New Treaty for Eurozone, But Britain Opposed

Posted December 9th, 2011 at 9:30 am (UTC-5)
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Most European leaders agreed to a proposed revision of EU treaties to require more budget discipline and other measures designed to address the continent’s debt crisis.

All 17 EU members that use the common euro currency agreed to the plan, promoted by Germany and France, at an EU summit Thursday and Friday. Some non-eurozone countries also agreed, but Britain – the strongest of the 10 non-euro countries, said it was still opposed.

A draft EU statement from the summit in Brussels said the leaders of nine non-euro countries “indicated the possibility to take part in this process” after consulting their parliaments.

France and Germany wanted to change the EU treaty to require more central oversight of individual government budgets, and a penalty clause for countries that exceed their budgets. Those changes are designed to avoid a repeat of the government debt crisis in Greece, Italy and other countries that has threatened the currency union. The proposed changes also call for a unified corporate tax rate and a new financial transaction tax.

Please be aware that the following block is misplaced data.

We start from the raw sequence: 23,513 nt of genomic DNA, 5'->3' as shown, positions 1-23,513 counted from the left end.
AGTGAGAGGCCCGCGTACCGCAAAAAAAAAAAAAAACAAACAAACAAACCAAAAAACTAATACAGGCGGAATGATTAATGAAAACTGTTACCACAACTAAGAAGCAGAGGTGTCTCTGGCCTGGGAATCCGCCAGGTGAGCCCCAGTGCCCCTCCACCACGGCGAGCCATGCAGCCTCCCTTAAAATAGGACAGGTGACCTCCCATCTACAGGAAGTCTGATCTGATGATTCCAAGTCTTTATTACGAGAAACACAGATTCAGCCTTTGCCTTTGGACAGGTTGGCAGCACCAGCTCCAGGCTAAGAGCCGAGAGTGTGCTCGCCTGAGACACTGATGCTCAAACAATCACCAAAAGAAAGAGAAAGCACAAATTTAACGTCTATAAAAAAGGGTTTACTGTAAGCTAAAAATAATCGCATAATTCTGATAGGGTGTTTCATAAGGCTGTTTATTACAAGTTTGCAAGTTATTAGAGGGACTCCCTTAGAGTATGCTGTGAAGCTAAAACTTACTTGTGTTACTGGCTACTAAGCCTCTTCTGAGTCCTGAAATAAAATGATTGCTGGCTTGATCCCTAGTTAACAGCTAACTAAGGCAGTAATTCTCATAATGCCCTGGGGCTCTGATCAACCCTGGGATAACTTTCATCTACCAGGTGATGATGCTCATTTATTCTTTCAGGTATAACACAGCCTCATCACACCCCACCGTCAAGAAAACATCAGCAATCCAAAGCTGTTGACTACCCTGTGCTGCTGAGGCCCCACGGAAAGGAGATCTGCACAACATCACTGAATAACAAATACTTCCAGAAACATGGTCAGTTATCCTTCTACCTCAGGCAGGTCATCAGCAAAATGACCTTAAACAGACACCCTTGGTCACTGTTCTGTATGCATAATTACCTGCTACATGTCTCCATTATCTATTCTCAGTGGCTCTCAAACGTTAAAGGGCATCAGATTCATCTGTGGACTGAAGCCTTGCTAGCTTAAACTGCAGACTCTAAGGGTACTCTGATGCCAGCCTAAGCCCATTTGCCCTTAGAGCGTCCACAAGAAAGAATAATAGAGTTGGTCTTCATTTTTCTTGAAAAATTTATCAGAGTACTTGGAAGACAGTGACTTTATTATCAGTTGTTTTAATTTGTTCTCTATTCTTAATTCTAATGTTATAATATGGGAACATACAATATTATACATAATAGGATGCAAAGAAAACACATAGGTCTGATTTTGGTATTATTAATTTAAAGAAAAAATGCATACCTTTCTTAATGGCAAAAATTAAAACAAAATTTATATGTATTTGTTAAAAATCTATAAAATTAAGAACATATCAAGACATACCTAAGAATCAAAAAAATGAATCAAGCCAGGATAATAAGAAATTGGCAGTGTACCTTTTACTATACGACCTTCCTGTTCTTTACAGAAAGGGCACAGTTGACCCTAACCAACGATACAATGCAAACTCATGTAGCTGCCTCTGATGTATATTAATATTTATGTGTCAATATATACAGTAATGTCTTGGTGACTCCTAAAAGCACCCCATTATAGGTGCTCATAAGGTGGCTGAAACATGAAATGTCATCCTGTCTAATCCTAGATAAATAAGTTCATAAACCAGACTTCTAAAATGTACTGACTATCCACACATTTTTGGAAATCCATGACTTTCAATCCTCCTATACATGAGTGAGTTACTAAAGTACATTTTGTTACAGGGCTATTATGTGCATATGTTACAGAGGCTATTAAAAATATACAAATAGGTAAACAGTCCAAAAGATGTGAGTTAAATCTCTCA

Britain expressed concerns that the plan would undermine its sovereignty. One country can block changes in overall EU treaties, but French President Nicolas Sarkozy said having agreement by all the eurozone countries was acceptable as a first step.

The economy in the 17 eurozone nations has all but stalled, with some analysts saying it has already dipped into a recession. The European Central Bank took a modest step ahead of the summit to trim its prime interest rate.

Fears that Europe’s debt crisis could spark additional problems have sent jitters through global financial markets and prompted warnings from several top credit rating agencies.